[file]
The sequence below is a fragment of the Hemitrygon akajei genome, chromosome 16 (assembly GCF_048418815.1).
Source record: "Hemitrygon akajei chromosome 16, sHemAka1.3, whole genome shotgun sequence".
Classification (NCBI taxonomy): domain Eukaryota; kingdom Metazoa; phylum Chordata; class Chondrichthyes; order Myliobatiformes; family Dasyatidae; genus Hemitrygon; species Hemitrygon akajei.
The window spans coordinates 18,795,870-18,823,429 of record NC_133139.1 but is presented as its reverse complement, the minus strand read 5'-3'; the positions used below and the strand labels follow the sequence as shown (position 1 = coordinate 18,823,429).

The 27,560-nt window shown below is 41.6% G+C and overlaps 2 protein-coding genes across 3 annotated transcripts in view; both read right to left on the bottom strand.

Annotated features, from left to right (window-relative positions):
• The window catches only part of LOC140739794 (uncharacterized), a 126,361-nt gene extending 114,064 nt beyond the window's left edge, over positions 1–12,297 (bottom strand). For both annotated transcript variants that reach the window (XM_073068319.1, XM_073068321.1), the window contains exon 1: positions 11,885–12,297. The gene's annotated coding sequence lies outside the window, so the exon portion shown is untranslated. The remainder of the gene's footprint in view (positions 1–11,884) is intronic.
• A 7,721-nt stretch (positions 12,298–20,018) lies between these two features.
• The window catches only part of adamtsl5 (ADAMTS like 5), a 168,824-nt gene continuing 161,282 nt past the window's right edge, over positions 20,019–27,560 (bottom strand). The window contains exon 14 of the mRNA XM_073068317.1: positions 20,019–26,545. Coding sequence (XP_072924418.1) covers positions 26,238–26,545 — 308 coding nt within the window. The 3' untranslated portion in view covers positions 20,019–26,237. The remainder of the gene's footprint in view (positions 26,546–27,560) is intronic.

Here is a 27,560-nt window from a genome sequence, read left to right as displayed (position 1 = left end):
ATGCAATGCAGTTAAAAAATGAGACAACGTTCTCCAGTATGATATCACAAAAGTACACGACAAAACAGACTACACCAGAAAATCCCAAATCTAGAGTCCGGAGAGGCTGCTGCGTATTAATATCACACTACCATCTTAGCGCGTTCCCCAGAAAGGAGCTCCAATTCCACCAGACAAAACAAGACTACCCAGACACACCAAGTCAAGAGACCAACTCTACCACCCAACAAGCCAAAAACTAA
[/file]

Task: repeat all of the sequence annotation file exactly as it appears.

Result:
The sequence below is a fragment of the Hemitrygon akajei genome, chromosome 16 (assembly GCF_048418815.1).
Source record: "Hemitrygon akajei chromosome 16, sHemAka1.3, whole genome shotgun sequence".
Classification (NCBI taxonomy): domain Eukaryota; kingdom Metazoa; phylum Chordata; class Chondrichthyes; order Myliobatiformes; family Dasyatidae; genus Hemitrygon; species Hemitrygon akajei.
The window spans coordinates 18,795,870-18,823,429 of record NC_133139.1 but is presented as its reverse complement, the minus strand read 5'-3'; the positions used below and the strand labels follow the sequence as shown (position 1 = coordinate 18,823,429).

The 27,560-nt window shown below is 41.6% G+C and overlaps 2 protein-coding genes across 3 annotated transcripts in view; both read right to left on the bottom strand.

Annotated features, from left to right (window-relative positions):
• The window catches only part of LOC140739794 (uncharacterized), a 126,361-nt gene extending 114,064 nt beyond the window's left edge, over positions 1–12,297 (bottom strand). For both annotated transcript variants that reach the window (XM_073068319.1, XM_073068321.1), the window contains exon 1: positions 11,885–12,297. The gene's annotated coding sequence lies outside the window, so the exon portion shown is untranslated. The remainder of the gene's footprint in view (positions 1–11,884) is intronic.
• A 7,721-nt stretch (positions 12,298–20,018) lies between these two features.
• The window catches only part of adamtsl5 (ADAMTS like 5), a 168,824-nt gene continuing 161,282 nt past the window's right edge, over positions 20,019–27,560 (bottom strand). The window contains exon 14 of the mRNA XM_073068317.1: positions 20,019–26,545. Coding sequence (XP_072924418.1) covers positions 26,238–26,545 — 308 coding nt within the window. The 3' untranslated portion in view covers positions 20,019–26,237. The remainder of the gene's footprint in view (positions 26,546–27,560) is intronic.

Here is a 27,560-nt window from a genome sequence, read left to right as displayed (position 1 = left end):
ATGCAATGCAGTTAAAAAATGAGACAACGTTCTCCAGTATGATATCACAAAAGTACACGACAAAACAGACTACACCAGAAAATCCCAAATCTAGAGTCCGGAGAGGCTGCTGCGTATTAATATCACACTACCATCTTAGCGCGTTCCCCAGAAAGGAGCTCCAATTCCACCAGACAAAACAAGACTACCCAGACACACCAAGTCAAGAGACCAACTCTACCACCCAACAAGCCAAAAACTAA